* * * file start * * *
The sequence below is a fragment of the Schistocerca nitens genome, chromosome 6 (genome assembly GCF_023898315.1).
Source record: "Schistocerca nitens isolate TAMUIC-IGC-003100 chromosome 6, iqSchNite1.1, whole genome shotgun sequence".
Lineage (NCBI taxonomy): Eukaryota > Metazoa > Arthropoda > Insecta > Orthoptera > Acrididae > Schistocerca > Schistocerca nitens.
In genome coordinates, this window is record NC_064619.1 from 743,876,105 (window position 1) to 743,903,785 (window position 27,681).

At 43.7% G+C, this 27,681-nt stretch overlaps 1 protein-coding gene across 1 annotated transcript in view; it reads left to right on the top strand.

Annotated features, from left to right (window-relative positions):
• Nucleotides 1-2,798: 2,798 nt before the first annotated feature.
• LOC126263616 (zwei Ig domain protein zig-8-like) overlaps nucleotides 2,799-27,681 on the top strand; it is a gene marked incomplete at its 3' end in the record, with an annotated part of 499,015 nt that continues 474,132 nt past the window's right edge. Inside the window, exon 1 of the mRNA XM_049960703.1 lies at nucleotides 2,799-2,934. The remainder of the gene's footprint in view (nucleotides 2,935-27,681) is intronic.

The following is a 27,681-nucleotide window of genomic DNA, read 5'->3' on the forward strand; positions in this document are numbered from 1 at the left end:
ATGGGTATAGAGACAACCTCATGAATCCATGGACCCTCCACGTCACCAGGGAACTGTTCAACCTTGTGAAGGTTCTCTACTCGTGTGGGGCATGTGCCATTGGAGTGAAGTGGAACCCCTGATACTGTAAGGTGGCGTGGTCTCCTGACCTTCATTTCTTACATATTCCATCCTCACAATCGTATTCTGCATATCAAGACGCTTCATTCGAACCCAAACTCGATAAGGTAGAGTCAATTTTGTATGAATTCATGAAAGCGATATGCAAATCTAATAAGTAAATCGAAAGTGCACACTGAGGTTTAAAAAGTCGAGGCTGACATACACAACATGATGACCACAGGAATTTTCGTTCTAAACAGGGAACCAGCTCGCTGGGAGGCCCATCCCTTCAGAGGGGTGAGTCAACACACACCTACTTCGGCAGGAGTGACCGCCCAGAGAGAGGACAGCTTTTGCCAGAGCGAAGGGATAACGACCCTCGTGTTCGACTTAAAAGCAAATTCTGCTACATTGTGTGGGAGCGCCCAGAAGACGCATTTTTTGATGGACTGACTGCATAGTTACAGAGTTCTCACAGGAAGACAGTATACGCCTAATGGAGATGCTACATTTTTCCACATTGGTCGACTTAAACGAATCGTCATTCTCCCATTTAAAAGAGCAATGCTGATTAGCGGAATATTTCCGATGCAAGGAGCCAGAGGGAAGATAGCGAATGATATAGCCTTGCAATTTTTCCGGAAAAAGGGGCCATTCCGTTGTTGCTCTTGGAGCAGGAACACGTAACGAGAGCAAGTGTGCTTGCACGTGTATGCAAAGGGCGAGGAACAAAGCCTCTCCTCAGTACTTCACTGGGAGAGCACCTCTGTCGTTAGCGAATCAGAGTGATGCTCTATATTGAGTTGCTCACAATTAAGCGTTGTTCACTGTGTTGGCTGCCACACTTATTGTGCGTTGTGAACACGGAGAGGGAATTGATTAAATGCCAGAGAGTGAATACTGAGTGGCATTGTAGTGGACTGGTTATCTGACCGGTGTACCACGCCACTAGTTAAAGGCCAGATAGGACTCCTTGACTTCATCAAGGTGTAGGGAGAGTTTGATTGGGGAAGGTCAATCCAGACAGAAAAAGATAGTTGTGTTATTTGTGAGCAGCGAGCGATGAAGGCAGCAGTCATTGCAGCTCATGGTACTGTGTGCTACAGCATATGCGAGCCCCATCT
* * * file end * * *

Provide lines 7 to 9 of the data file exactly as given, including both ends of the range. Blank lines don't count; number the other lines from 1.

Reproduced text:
• Nucleotides 1-2,798: 2,798 nt before the first annotated feature.
• LOC126263616 (zwei Ig domain protein zig-8-like) overlaps nucleotides 2,799-27,681 on the top strand; it is a gene marked incomplete at its 3' end in the record, with an annotated part of 499,015 nt that continues 474,132 nt past the window's right edge. Inside the window, exon 1 of the mRNA XM_049960703.1 lies at nucleotides 2,799-2,934. The remainder of the gene's footprint in view (nucleotides 2,935-27,681) is intronic.

The following is a 27,681-nucleotide window of genomic DNA, read 5'->3' on the forward strand; positions in this document are numbered from 1 at the left end: